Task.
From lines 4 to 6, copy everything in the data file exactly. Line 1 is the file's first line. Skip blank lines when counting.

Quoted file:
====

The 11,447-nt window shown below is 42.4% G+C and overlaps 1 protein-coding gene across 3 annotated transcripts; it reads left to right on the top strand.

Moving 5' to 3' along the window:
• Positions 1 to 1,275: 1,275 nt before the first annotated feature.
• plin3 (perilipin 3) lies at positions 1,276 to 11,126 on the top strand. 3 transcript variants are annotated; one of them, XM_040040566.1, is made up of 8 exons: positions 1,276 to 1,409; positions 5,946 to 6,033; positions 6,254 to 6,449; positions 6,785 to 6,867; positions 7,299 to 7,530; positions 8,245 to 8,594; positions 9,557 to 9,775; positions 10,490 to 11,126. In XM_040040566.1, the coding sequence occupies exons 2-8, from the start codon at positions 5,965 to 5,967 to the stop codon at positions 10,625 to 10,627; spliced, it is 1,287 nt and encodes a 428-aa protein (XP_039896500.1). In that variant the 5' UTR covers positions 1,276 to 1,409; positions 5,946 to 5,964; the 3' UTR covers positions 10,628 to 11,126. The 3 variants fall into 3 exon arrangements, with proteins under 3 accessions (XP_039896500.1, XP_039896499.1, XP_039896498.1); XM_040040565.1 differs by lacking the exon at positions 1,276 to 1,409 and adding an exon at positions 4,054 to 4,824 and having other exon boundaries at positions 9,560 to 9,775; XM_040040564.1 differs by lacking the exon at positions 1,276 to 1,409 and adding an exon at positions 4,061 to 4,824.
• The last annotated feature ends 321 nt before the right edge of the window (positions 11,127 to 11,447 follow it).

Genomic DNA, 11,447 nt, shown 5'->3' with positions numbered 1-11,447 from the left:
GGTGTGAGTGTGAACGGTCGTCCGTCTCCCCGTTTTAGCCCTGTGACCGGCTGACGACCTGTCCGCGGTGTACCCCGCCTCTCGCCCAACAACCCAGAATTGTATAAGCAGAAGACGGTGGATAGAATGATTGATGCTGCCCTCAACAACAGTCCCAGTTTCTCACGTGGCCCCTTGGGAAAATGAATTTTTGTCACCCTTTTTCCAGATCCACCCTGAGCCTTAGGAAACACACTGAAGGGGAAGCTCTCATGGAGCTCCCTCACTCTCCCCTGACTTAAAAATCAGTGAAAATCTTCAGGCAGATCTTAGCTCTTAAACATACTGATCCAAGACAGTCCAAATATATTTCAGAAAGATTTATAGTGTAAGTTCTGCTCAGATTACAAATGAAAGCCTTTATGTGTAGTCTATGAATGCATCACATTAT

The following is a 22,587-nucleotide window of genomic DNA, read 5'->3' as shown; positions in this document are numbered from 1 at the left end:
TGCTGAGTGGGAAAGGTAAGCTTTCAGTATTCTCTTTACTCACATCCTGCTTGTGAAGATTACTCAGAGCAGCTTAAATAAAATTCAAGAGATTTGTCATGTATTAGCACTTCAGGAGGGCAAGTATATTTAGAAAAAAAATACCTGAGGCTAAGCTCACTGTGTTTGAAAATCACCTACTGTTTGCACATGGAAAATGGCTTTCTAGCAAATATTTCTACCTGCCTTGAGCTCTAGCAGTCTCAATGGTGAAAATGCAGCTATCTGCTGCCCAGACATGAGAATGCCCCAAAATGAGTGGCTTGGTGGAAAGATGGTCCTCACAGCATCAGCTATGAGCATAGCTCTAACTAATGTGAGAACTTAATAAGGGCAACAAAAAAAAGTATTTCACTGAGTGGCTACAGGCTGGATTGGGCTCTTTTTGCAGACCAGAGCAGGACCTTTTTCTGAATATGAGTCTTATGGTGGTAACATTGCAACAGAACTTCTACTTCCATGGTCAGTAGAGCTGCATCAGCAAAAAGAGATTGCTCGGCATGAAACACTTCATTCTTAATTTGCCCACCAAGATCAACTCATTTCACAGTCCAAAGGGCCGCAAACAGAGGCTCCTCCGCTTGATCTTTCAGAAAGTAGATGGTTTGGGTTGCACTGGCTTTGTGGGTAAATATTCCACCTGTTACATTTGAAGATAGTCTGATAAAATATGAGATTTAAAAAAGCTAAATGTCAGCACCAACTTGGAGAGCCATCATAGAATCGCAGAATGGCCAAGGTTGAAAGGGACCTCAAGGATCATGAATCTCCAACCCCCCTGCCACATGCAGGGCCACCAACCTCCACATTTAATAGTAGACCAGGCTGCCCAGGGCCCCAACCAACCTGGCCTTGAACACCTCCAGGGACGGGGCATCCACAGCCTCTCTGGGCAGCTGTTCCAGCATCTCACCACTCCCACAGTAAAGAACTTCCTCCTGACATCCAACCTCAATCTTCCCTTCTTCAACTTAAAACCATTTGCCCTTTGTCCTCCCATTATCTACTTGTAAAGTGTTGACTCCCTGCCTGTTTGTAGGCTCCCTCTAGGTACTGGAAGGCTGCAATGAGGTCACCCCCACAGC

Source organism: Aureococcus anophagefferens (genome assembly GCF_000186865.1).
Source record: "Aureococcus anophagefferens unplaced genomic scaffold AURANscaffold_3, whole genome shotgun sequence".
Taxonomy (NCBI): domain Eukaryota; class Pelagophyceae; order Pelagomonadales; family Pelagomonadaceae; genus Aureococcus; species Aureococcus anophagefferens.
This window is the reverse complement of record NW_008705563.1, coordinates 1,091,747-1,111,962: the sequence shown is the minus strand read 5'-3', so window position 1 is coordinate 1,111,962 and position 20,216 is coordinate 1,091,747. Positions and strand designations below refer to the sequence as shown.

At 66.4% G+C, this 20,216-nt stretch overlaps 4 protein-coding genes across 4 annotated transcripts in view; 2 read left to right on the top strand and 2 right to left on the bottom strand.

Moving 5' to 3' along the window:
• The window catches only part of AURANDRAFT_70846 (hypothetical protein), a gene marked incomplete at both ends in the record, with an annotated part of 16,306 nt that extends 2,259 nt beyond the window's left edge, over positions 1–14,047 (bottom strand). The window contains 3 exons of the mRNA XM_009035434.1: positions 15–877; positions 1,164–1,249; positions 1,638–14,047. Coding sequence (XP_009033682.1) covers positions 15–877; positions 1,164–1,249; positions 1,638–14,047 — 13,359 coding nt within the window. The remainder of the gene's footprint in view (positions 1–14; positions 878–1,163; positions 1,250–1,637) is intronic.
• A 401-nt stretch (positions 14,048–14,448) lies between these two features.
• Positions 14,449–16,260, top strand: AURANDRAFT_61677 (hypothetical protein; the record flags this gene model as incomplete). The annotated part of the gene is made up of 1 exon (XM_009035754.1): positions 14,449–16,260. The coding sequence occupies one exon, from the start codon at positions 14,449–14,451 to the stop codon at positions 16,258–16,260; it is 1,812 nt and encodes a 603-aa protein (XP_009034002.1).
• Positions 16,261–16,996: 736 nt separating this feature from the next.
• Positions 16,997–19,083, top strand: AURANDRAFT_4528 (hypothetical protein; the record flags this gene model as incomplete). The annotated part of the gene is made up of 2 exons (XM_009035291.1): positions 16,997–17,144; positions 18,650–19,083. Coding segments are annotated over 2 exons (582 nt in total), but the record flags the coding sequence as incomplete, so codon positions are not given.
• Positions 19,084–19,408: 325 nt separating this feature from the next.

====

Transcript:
• plin3 (perilipin 3) lies at positions 1,276 to 11,126 on the top strand. 3 transcript variants are annotated; one of them, XM_040040566.1, is made up of 8 exons: positions 1,276 to 1,409; positions 5,946 to 6,033; positions 6,254 to 6,449; positions 6,785 to 6,867; positions 7,299 to 7,530; positions 8,245 to 8,594; positions 9,557 to 9,775; positions 10,490 to 11,126. In XM_040040566.1, the coding sequence occupies exons 2-8, from the start codon at positions 5,965 to 5,967 to the stop codon at positions 10,625 to 10,627; spliced, it is 1,287 nt and encodes a 428-aa protein (XP_039896500.1). In that variant the 5' UTR covers positions 1,276 to 1,409; positions 5,946 to 5,964; the 3' UTR covers positions 10,628 to 11,126. The 3 variants fall into 3 exon arrangements, with proteins under 3 accessions (XP_039896500.1, XP_039896499.1, XP_039896498.1); XM_040040565.1 differs by lacking the exon at positions 1,276 to 1,409 and adding an exon at positions 4,054 to 4,824 and having other exon boundaries at positions 9,560 to 9,775; XM_040040564.1 differs by lacking the exon at positions 1,276 to 1,409 and adding an exon at positions 4,061 to 4,824.
• The last annotated feature ends 321 nt before the right edge of the window (positions 11,127 to 11,447 follow it).

Genomic DNA, 11,447 nt, shown 5'->3' with positions numbered 1-11,447 from the left: